To determine where Hym-301 is expressed, in situ hybridization was carried out on whole mounts. The head of a hydra is composed of two parts: the hypostome, or mouth region, in the apical half; and the tentacle zone from which the tentacles emerge in the basal half. Hym-301 is expressed in the tentacle zone, but not the tentacles(Fig. 2). It is also expressed in the hypostome (Fig. 2),although expression in the apical tip of the hypostome is often lower (Figs 3 and 4). The expression of the gene extends down into the apical tenth of the body column, but nowhere else in the adult animal. The gene is clearly expressed in the ectoderm, but not the endoderm. The latter point was demonstrated by carrying out in situ hybridization on animals cut in half longitudinally, which indicated Hym-301 was not expressed in the endoderm (data not shown).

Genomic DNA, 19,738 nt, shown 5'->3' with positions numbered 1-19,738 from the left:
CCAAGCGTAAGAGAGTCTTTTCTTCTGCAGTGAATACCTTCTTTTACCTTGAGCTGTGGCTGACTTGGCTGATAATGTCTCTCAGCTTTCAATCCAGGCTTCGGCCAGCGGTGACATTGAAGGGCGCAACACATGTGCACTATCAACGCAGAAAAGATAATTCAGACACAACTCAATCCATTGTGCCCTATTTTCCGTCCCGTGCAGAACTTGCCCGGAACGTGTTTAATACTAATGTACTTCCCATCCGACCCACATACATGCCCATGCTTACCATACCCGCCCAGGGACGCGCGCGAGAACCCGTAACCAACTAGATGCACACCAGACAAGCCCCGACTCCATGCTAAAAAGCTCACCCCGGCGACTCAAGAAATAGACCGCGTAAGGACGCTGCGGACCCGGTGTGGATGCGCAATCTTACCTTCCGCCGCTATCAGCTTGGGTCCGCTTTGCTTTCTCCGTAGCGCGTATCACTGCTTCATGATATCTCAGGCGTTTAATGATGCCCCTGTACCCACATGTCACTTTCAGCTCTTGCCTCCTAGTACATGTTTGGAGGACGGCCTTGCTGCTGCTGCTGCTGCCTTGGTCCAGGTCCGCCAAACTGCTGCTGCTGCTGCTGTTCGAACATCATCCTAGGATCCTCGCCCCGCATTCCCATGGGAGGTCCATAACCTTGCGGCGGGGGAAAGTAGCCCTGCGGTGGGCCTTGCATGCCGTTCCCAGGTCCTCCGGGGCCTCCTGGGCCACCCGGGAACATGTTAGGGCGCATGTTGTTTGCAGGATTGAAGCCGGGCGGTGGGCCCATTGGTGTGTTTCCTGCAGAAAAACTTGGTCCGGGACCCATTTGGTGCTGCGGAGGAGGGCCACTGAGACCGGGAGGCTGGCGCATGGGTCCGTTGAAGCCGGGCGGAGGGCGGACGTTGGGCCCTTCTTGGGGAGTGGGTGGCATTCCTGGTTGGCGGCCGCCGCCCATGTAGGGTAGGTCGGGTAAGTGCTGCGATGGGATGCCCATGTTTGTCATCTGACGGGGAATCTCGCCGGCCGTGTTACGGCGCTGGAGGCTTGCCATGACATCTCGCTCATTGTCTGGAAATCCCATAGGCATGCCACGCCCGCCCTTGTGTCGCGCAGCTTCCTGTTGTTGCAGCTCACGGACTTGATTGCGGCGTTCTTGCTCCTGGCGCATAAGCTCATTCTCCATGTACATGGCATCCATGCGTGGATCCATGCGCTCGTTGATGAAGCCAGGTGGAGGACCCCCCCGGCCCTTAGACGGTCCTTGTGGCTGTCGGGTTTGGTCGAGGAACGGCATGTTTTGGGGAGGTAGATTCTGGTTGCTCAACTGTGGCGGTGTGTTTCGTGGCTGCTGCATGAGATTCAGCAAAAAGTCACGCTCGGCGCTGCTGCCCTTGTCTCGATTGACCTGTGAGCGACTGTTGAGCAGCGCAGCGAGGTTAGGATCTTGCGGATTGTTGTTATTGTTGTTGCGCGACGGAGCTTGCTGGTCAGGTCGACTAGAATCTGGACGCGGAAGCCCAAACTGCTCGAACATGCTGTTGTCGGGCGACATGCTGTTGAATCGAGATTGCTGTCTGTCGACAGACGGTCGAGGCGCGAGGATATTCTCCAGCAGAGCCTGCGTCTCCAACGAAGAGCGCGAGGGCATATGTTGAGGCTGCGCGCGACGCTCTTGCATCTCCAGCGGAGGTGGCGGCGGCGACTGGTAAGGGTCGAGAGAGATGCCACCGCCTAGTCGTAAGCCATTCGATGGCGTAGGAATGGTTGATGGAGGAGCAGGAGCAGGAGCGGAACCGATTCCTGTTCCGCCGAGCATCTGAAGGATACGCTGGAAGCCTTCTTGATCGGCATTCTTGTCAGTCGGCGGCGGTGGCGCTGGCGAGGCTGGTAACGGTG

Because of the tissue dynamics of an adult hydra, tissue of the upper body column is continuously converted into tissue of the head(Campbell, 1967). Thus, the expression pattern of Hym-301 suggests the gene plays a role in head formation. As de novo head formation occurs during bud formation and head regeneration, the pattern of expression of the gene was examined in these two developmental processes. Bud formation, the mechanism of asexual reproduction in hydra, begins with an evagination in the lower half of the body column. The evagination elongates into a cylindrical protrusion, which subsequently forms a head at the apical end, a foot at the basal end and detaches. Initiation of head formation is known to begin at the very early stages of bud formation(e.g. Technau and Bode, 1999; Hobmayer et al., 2000). Hym-301 expression first appears once evagination has started(Fig. 3B), but not before(Fig. 3A). As the evagination elongates into the protrusion, expression spreads throughout most of the bud(Fig. 3C-F), although it is absent at the apical tip. Later, when a morphological head becomes visible in terms of tentacles and hypostome (Fig. 3G,H), the expression becomes increasingly restricted to the apical end. When tentacles emerge and elongate, the expression is reduced and later ceases in the tentacles as the pattern takes on the form seen in the adult (Fig. 3G,H).